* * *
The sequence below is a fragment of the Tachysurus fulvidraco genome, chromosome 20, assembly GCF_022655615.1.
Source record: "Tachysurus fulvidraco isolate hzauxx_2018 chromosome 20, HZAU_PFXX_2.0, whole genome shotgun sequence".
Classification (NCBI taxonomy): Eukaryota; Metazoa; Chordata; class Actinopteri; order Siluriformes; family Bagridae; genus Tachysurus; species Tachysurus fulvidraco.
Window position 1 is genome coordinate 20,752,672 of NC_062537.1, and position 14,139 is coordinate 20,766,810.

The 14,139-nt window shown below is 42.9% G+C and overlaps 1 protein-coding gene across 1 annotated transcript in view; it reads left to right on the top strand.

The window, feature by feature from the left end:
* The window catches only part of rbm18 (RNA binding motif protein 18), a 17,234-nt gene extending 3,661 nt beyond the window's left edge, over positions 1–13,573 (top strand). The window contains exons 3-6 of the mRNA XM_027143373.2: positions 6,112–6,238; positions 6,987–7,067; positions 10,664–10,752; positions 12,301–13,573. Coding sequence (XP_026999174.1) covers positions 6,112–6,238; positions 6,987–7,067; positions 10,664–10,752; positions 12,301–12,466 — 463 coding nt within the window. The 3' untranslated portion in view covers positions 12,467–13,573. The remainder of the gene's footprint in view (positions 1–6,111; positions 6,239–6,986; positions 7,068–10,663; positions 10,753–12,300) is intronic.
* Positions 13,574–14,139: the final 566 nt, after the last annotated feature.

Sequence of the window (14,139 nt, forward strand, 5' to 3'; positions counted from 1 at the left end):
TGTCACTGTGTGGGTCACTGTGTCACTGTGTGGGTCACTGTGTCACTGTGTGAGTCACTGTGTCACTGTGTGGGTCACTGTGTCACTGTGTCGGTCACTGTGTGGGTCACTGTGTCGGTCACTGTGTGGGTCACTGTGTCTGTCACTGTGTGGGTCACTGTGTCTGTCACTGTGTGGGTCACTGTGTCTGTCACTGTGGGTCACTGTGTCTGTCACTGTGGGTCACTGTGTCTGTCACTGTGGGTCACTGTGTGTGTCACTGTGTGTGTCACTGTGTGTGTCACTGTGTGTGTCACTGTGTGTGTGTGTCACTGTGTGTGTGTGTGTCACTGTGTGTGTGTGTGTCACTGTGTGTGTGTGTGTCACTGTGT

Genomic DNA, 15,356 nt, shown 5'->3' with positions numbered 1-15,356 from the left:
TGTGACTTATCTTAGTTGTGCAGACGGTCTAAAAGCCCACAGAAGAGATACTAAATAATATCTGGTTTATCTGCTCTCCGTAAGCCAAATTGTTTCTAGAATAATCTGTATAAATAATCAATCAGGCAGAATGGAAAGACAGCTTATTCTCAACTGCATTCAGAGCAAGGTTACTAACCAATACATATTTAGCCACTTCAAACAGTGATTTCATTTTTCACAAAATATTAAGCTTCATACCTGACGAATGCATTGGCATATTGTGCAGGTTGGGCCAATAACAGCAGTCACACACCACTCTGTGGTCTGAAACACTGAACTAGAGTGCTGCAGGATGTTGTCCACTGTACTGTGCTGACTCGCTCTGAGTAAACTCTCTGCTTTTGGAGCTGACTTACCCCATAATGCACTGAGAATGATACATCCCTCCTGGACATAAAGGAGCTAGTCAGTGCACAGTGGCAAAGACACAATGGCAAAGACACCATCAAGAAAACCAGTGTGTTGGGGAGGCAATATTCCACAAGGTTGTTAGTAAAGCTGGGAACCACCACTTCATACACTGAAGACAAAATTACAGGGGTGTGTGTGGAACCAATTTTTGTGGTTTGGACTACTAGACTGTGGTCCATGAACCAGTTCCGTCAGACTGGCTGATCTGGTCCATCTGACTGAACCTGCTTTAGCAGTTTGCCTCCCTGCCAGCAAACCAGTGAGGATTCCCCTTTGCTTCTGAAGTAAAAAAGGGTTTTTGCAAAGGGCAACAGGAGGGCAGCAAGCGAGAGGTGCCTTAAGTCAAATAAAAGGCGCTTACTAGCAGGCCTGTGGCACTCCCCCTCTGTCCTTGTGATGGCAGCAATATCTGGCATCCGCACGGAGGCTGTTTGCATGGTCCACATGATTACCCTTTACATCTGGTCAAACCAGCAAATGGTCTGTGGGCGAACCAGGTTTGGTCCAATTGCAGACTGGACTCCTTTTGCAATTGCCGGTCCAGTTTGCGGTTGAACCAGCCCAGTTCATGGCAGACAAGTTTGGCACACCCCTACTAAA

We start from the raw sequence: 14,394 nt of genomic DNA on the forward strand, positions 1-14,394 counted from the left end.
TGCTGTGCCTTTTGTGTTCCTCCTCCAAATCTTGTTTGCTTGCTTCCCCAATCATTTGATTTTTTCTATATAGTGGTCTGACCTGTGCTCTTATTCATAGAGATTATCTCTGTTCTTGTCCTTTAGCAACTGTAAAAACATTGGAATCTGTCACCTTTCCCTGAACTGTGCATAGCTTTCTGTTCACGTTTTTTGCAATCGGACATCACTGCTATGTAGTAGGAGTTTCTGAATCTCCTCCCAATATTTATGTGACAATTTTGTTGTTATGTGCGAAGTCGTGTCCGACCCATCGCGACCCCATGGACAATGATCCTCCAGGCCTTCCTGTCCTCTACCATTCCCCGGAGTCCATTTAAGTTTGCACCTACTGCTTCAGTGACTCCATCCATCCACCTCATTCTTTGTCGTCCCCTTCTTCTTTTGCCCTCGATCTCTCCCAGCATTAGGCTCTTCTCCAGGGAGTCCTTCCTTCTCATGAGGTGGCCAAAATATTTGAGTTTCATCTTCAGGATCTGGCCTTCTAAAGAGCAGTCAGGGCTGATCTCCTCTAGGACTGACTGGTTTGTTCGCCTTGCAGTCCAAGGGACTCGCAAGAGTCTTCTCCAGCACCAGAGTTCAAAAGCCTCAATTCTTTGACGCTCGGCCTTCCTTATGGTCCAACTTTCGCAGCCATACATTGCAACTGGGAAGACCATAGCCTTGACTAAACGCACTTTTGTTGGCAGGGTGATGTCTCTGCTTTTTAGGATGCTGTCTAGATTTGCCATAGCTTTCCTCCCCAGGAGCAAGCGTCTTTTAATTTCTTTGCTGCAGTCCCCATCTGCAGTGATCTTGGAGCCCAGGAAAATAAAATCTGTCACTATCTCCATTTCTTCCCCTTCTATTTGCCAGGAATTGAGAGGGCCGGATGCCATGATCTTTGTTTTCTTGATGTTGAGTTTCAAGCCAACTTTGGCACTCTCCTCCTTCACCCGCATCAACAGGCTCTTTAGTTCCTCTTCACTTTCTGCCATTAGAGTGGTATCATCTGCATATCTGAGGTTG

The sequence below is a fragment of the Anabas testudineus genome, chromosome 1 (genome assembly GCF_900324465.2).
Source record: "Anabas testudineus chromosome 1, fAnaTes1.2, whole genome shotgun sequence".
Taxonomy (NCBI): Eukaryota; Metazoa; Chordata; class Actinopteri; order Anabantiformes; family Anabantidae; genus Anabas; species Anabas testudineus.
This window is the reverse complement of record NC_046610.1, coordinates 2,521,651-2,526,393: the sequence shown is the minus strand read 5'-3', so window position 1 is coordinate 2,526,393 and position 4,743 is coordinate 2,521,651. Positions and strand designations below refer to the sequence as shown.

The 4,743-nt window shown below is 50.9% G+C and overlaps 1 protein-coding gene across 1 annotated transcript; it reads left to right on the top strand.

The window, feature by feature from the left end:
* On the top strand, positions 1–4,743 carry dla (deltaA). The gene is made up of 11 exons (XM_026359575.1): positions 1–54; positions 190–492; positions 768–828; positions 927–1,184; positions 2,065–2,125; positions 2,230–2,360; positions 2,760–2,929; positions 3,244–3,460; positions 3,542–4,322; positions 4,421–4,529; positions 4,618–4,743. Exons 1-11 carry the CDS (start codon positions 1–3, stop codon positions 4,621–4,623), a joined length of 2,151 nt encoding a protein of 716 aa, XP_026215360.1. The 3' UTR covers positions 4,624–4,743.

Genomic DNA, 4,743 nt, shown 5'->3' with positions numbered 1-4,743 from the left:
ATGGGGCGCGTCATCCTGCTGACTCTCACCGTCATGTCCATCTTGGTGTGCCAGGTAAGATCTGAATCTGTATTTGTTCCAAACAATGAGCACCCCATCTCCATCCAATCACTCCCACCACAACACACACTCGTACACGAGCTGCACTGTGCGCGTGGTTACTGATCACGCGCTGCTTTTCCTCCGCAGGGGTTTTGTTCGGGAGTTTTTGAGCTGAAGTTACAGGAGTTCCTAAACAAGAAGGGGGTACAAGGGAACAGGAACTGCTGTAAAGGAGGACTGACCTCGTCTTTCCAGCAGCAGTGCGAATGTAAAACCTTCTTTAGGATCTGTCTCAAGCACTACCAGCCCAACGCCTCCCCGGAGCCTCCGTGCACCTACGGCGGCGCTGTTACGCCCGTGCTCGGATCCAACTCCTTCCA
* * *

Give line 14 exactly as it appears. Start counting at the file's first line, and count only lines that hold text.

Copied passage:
TGCTGTGCCTTTTGTGTTCCTCCTCCAAATCTTGTTTGCTTGCTTCCCCAATCATTTGATTTTTTCTATATAGTGGTCTGACCTGTGCTCTTATTCATAGAGATTATCTCTGTTCTTGTCCTTTAGCAACTGTAAAAACATTGGAATCTGTCACCTTTCCCTGAACTGTGCATAGCTTTCTGTTCACGTTTTTTGCAATCGGACATCACTGCTATGTAGTAGGAGTTTCTGAATCTCCTCCCAATATTTATGTGACAATTTTGTTGTTATGTGCGAAGTCGTGTCCGACCCATCGCGACCCCATGGACAATGATCCTCCAGGCCTTCCTGTCCTCTACCATTCCCCGGAGTCCATTTAAGTTTGCACCTACTGCTTCAGTGACTCCATCCATCCACCTCATTCTTTGTCGTCCCCTTCTTCTTTTGCCCTCGATCTCTCCCAGCATTAGGCTCTTCTCCAGGGAGTCCTTCCTTCTCATGAGGTGGCCAAAATATTTGAGTTTCATCTTCAGGATCTGGCCTTCTAAAGAGCAGTCAGGGCTGATCTCCTCTAGGACTGACTGGTTTGTTCGCCTTGCAGTCCAAGGGACTCGCAAGAGTCTTCTCCAGCACCAGAGTTCAAAAGCCTCAATTCTTTGACGCTCGGCCTTCCTTATGGTCCAACTTTCGCAGCCATACATTGCAACTGGGAAGACCATAGCCTTGACTAAACGCACTTTTGTTGGCAGGGTGATGTCTCTGCTTTTTAGGATGCTGTCTAGATTTGCCATAGCTTTCCTCCCCAGGAGCAAGCGTCTTTTAATTTCTTTGCTGCAGTCCCCATCTGCAGTGATCTTGGAGCCCAGGAAAATAAAATCTGTCACTATCTCCATTTCTTCCCCTTCTATTTGCCAGGAATTGAGAGGGCCGGATGCCATGATCTTTGTTTTCTTGATGTTGAGTTTCAAGCCAACTTTGGCACTCTCCTCCTTCACCCGCATCAACAGGCTCTTTAGTTCCTCTTCACTTTCTGCCATTAGAGTGGTATCATCTGCATATCTGAGGTTG